When you imagine the situation, you probably envision thousands of small stacks of 100 wrapped $100 bills, such as you might see in movies or at a bank. Since this is an easy-to-approximate quantity, let us start there. We can find the volume of a stack of 100 bills, find out how many stacks make up one trillion dollars, and then set this volume equal to the area of the football field multiplied by the unknown height.

Solution

Volume of a stack of 100 bills

(1) Calculate the volume of a stack of 100 bills. The dimensions of a single bill are approximately 3 in. by 6 in. A stack of 100 of these is about 0.5 in. thick. So the total volume of a stack of 100 bills is:

\(\text{volume of stack} \)\(= \text{length} \times \text{width} \times \text{height},\)

\(\text{volume of stack} \)\(= 6\;\text{in}. \times 3\;\text{in}. \times 0.5\;\text{in}.\)

\(\text{volume of stack} \)\(= 9\;\text{in}.^3.\)

Number of stacks

(2) Calculate the number of stacks. Note that a trillion dollars is equal to \(\$1 × 10^{12},\) and a stack of one-hundred \(\$100\) bills is equal to \(\$10,000,\) or \($1 × 10^4.\) The number of stacks you will have is:

\(\cfrac{\$1 × 10^{12}\text{(a trillion dollars)}}{\$1 × 10^4 \text{per stack}}\)\( = 1 × 10^8 \text{stacks}.\)

Area of a football field

(3) Calculate the area of a football field in square inches. The area of a football field is \(100 \text{yd} × 50 \text{yd},\) which gives \(5,000 \text{yd}^2.\) Because we are working in inches, we need to convert square yards to square inches:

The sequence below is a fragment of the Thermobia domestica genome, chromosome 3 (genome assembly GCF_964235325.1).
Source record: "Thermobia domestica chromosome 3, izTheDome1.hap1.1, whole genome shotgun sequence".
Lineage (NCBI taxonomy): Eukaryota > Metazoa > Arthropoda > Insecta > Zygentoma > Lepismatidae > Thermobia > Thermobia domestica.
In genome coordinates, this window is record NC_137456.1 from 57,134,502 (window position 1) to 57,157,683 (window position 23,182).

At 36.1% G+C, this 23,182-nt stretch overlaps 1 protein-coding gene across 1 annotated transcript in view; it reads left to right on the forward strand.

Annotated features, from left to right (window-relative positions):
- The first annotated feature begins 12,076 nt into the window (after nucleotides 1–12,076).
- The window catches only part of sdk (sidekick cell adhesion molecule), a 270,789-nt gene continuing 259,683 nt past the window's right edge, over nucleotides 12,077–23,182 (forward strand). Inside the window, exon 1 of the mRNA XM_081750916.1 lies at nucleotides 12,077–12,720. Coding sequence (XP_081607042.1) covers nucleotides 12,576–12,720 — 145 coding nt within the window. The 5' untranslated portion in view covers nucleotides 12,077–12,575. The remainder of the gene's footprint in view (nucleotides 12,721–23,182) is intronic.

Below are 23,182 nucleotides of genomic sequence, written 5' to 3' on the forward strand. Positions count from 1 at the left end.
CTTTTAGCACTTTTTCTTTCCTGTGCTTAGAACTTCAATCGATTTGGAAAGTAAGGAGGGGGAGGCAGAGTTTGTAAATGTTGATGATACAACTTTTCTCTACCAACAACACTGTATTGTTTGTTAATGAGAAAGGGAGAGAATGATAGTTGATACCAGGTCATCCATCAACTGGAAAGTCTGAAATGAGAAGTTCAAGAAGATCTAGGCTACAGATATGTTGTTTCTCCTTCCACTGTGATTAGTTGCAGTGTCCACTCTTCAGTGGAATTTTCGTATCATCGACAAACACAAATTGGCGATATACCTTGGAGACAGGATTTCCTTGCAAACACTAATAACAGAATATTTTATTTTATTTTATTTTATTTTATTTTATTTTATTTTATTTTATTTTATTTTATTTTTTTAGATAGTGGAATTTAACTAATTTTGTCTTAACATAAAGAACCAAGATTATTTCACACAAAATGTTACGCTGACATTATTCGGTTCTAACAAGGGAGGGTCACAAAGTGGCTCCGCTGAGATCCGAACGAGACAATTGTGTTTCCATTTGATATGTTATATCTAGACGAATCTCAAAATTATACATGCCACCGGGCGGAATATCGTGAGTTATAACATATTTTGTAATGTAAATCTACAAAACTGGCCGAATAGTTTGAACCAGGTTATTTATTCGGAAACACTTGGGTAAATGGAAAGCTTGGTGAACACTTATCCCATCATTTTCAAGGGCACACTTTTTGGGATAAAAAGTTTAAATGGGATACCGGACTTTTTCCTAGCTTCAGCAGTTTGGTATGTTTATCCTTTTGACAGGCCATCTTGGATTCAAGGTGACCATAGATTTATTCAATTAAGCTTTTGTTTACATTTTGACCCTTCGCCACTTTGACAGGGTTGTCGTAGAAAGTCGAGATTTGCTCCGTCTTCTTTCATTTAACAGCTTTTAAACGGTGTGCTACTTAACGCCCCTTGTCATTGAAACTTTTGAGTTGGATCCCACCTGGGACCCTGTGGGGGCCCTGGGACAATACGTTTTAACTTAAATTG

\(\text{Area} = 5,000 \text{yd}^2 × \cfrac{3 \text{ft}}{1 \text{yd}}\)\( × \cfrac{3 \text{ft}}{1 \text{yd}} × \cfrac{12 \text{in.}}{1 \text{ft}} × \cfrac{12 \text{in.}}{1 \text{ft}}\)\( = 6,480,000 \text{in.}^2,\)
\(\text{Area} ≈ 6 × 10^6 \text{in.}^2.\)

This conversion gives us \(6 × 10^6 \text{in.}^2 for the area of the field. (Note that we are using only one significant figure in these calculations.)

Total Volume of Bills

(4) Calculate the total volume of the bills. The volume of all the \(\$100\)-bill stacks is \(9 \text{in.}^3/\text{stack} × 10^8 \text{stacks} \)\(= 9 × 10^8 \text{in.}^3.\)

Height

(5) Calculate the height. To determine the height of the bills, use the equation:

\(\text{Volume of bills} = \text{area of field} × \text{height of money}:\)

\(\text{Height of money} = \cfrac{\text{volume of bills}}{\text{area of field}},\)

\(\text{Height of money} = \cfrac{9 × 10^8 \text{in.}^3}{6 × 10^6 \text{in.}^2}\)\( = 1.33 × 10^2\text{in.},\)

\(\text{Height of money} ≈ 1 × 10^2 \text{in.} = 100 \text{in.}\)

The height of the money will be about 100 in. high. Converting this value to feet gives:

\(100 \text{in.} × \cfrac{1 \text{ft}}{12 \text{in.}} \)\(= 8.33 \text{ft} ≈ 8 \text{ft}.\)

Discussion

The final approximate value is much higher than the early estimate of 3 in., but the other early estimate of 10 ft (120 in.) was roughly correct. How did the approximation measure up to your first guess? What can this exercise tell you in terms of rough “guesstimates” versus carefully calculated approximations?

Check Your Understanding

Using mental math and your understanding of fundamental units, approximate the area of a regulation basketball court. Describe the process you used to arrive at your final approximation.

Solution

An average male is about two meters tall. It would take approximately 15 men laid out end to end to cover the length, and about 7 to cover the width. That gives an approximate area of 420 m2.